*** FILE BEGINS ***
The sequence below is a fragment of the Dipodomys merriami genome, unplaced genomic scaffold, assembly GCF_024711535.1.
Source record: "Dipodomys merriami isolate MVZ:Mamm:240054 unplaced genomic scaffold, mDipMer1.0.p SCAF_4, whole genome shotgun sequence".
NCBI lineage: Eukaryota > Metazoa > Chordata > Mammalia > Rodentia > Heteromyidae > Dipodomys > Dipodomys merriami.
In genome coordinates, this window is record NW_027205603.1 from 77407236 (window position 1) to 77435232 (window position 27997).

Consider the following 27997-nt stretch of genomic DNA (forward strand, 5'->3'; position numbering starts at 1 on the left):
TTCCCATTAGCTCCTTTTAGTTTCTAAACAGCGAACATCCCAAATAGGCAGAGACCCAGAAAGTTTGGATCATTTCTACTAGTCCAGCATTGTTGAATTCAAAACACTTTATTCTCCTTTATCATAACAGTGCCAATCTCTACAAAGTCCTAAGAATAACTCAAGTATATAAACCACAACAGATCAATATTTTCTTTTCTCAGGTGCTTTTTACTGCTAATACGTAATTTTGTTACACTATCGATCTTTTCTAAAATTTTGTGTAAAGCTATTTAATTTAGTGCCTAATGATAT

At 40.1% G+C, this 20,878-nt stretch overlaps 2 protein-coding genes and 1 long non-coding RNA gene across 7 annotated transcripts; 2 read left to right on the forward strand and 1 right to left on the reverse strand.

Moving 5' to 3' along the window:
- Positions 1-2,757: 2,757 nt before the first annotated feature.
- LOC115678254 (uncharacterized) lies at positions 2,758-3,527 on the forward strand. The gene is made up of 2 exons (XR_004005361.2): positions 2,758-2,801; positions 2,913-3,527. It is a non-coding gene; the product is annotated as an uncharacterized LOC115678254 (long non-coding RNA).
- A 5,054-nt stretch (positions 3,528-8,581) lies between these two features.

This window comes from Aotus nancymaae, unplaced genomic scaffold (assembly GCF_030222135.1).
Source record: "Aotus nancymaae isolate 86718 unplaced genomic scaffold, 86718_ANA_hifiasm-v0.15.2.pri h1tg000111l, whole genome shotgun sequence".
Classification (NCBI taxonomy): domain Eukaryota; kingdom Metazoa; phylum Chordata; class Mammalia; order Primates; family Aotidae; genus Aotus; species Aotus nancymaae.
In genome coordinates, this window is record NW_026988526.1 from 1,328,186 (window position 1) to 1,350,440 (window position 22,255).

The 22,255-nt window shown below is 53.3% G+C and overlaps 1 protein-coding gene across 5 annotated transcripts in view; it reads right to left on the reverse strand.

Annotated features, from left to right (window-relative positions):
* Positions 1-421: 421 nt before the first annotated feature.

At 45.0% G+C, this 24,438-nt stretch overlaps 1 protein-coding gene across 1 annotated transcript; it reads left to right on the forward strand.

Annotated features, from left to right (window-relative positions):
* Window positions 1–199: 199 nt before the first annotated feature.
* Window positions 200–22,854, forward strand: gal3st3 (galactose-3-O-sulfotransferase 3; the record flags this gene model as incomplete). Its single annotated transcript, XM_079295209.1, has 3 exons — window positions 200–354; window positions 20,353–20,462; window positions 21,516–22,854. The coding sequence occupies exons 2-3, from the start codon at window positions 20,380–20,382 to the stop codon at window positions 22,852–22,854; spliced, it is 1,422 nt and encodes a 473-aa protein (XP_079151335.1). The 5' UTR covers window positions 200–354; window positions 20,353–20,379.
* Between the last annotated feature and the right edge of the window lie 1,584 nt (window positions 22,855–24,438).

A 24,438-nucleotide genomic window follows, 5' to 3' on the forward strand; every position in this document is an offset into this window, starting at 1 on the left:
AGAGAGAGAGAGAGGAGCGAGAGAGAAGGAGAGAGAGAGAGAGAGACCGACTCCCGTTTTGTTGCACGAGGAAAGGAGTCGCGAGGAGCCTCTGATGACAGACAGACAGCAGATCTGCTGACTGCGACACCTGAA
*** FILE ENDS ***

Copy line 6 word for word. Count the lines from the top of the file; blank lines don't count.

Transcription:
TTCCCATTAGCTCCTTTTAGTTTCTAAACAGCGAACATCCCAAATAGGCAGAGACCCAGAAAGTTTGGATCATTTCTACTAGTCCAGCATTGTTGAATTCAAAACACTTTATTCTCCTTTATCATAACAGTGCCAATCTCTACAAAGTCCTAAGAATAACTCAAGTATATAAACCACAACAGATCAATATTTTCTTTTCTCAGGTGCTTTTTACTGCTAATACGTAATTTTGTTACACTATCGATCTTTTCTAAAATTTTGTGTAAAGCTATTTAATTTAGTGCCTAATGATAT